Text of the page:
Check the local church website

If you are familiar with where the deceased worship is, you could check the website. Most Canadian churches require members to provide their full details. So when there is a dead member, the church will post the full obituary of the member.

Local archive facility

Most Canadian provinces have archive houses where public records are kept. This place can help you confirm an obituary for a specific person you are looking for. However, if you use this facility, be ready to go through hundreds of newspapers and print

Provincial courthouse

A local probate court near the deceased’s house will likely have his obituary. Most courts have obituaries of people living in their vicinity pasted on the board.

You might have to part with some money when you resort to this method. Also, It takes some time before you are allowed to get this information.

Death record vs. obituaries

There are different ways to find an obituary for a specific person. This section seeks to differentiate between these two closely related concepts.

A death record, or certificate, is an official document drafted when an individual dies. This document includes information such as the time of death, cause of death, and the person’s full name. In Canada, these records are drafted by the provincial government for the archives.

However, an obituary in Canada is a notice of a person’s death. This announcement is made by close family members, colleagues, and friends.

This includes more detailed information about the deceased, such as hobbies, achievements, and family names. This document is meant to celebrate an individual and their life.

Compared with one another, death records are official documents, while obituaries are drafted by family members to celebrate the deceased. Although both documents are ideal for genealogical research, obituaries are more beneficial and educational.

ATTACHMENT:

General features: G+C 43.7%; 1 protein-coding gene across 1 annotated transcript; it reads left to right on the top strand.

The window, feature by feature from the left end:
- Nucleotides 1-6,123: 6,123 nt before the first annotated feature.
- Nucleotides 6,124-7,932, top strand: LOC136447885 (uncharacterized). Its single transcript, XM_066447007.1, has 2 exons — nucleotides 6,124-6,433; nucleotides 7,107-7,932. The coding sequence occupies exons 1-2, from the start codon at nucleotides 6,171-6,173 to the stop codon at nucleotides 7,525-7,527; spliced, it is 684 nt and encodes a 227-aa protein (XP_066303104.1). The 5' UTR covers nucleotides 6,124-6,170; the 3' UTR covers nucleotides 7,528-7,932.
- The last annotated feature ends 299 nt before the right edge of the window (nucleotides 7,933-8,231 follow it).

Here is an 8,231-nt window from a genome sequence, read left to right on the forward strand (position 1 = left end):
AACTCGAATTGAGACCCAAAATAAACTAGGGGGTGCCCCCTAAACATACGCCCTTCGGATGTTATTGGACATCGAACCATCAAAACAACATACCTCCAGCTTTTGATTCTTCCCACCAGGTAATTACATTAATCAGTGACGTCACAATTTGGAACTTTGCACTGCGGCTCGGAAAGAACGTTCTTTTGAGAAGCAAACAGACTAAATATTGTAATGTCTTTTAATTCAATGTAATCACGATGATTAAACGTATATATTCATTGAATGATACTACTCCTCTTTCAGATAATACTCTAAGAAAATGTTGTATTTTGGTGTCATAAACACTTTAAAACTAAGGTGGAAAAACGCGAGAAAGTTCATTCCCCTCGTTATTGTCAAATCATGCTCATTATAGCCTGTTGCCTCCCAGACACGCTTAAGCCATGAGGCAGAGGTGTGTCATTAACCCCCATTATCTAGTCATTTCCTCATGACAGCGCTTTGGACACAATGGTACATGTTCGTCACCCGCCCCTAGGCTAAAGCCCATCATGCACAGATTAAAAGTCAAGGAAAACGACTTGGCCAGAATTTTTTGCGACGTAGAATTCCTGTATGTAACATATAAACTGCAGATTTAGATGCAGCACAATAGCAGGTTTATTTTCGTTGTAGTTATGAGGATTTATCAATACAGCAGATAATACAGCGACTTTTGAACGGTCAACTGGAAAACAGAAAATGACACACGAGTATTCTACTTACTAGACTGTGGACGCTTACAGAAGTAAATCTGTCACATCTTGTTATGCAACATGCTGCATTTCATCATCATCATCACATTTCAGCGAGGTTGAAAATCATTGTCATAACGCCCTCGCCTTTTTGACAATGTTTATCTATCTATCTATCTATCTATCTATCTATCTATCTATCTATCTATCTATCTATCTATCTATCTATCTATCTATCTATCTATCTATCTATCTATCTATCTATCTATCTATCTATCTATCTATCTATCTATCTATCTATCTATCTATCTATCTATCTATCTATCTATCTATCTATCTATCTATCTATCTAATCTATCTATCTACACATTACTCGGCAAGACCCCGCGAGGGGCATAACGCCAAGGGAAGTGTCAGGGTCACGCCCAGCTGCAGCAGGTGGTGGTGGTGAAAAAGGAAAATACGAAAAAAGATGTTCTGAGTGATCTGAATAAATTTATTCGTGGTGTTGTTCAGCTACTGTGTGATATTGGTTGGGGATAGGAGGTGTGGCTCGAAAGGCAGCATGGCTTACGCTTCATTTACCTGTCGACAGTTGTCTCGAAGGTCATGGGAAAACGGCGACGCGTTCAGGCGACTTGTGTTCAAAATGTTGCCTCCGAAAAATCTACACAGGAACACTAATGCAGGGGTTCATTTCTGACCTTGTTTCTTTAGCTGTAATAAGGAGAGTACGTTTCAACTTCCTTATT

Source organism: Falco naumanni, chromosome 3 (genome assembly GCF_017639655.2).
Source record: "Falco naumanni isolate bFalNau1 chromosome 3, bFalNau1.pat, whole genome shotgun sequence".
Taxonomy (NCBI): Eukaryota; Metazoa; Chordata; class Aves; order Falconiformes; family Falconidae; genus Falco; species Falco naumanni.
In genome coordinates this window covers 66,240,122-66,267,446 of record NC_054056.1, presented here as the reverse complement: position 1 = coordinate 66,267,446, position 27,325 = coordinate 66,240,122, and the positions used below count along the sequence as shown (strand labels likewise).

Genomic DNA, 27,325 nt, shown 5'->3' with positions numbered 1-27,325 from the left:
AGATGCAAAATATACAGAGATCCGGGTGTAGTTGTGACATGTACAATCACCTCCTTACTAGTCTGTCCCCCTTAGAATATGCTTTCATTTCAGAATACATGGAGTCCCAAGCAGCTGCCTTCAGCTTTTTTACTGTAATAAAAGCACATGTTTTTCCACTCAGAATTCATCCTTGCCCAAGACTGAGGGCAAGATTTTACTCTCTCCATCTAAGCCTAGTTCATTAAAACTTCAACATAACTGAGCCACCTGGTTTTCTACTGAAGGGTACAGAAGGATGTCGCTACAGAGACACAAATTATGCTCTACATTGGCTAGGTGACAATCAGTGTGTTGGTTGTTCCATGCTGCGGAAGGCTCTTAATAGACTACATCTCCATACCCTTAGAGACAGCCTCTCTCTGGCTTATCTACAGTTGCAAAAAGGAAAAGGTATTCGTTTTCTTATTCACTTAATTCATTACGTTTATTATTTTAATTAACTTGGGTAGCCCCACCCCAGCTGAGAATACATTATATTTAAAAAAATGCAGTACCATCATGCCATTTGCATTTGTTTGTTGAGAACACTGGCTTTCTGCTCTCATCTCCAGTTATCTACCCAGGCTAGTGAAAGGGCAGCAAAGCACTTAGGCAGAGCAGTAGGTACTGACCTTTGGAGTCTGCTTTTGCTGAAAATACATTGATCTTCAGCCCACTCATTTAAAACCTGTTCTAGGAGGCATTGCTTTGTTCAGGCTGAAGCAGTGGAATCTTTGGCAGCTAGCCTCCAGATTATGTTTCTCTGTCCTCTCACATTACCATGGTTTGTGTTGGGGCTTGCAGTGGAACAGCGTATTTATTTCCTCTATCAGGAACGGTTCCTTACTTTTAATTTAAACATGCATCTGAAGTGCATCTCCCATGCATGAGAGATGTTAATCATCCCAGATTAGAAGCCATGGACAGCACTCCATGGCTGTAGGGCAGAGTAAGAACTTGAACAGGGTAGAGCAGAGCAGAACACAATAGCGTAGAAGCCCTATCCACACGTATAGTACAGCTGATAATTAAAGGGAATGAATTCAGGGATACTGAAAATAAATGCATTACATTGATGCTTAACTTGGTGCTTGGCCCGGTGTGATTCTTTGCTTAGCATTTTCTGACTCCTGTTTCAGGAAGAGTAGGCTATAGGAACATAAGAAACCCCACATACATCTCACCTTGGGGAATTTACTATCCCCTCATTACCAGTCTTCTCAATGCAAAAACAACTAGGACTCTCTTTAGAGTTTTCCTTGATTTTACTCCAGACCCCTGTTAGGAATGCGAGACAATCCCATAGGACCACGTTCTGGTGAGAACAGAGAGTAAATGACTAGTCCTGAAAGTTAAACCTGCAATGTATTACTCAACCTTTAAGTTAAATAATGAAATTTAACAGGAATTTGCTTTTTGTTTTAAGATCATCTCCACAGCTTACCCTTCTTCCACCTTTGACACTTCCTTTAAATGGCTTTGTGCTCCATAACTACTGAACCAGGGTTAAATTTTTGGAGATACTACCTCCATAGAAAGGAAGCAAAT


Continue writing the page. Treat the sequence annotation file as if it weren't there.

Does everyone in Canada get an obituary when they pass on?

Determining how to find an obituary for a specific person in Canada comes with certain limitations. No one is mandated to publish an obituary in the country.

Unfortunately, these legal constraints affect those seeking obituaries. Aside from the legal flexibility, there are specific reasons why obituaries aren’t published for people who die.

Firstly, some die without having people who can post an obituary for them. Also, the cost of an obituary might be costly for family members who might want to publish one.

Furthermore, when people have friction with family members, they might not publish one when they die. Suppose you have used all the avenues mentioned in this guide and can’t find someone. In that case, there might be no obituary for the specific person.

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This guide about how to find an obituary for a specific person in Canada has explained all the avenues you can use. Online and offline avenues are common methods of finding a deceased person in the country.

When all options have been used, it’s possible that there may be no obituaries posted by the family members. However, it’s in your interest to keep searching to ensure you haven’t overlooked any avenue.

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FAQs about how to find an obituary for a specific person in Canada

How do I search for a specific person's obituary?

To find an individual obituary in Canada, you can use public libraries and check local histories and historical societies. You could also buy some newspapers to check if information about the deceased has been announced.

Does an obituary have to be published in Canada?

It isn't necessary to have an obituary drafted in Canada. There are no laws backing this decision, and only family and friends decide if it's appropriate. While different Canadian provinces have regulations guiding drafting obituaries, it's not under compulsion.

How do I find old obituaries in BC?

You can use the British Columbia Genealogical Society to find old obituaries in British Columbia. Many clipping files and copies of online obituaries can help you.


December 13, 2023